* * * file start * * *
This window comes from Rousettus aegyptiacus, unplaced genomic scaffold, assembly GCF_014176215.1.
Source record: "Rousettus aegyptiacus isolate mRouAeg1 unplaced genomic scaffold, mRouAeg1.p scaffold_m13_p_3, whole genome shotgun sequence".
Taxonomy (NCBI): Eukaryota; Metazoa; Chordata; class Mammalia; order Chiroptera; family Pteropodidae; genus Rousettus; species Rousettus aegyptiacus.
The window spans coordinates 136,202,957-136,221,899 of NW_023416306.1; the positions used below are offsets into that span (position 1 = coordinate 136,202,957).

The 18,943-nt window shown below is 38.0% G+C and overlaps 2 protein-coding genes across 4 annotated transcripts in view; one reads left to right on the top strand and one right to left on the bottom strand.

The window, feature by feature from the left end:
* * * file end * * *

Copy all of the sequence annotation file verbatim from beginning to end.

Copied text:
This window comes from Rousettus aegyptiacus, unplaced genomic scaffold, assembly GCF_014176215.1.
Source record: "Rousettus aegyptiacus isolate mRouAeg1 unplaced genomic scaffold, mRouAeg1.p scaffold_m13_p_3, whole genome shotgun sequence".
Taxonomy (NCBI): Eukaryota; Metazoa; Chordata; class Mammalia; order Chiroptera; family Pteropodidae; genus Rousettus; species Rousettus aegyptiacus.
The window spans coordinates 136,202,957-136,221,899 of NW_023416306.1; the positions used below are offsets into that span (position 1 = coordinate 136,202,957).

The 18,943-nt window shown below is 38.0% G+C and overlaps 2 protein-coding genes across 4 annotated transcripts in view; one reads left to right on the top strand and one right to left on the bottom strand.

The window, feature by feature from the left end: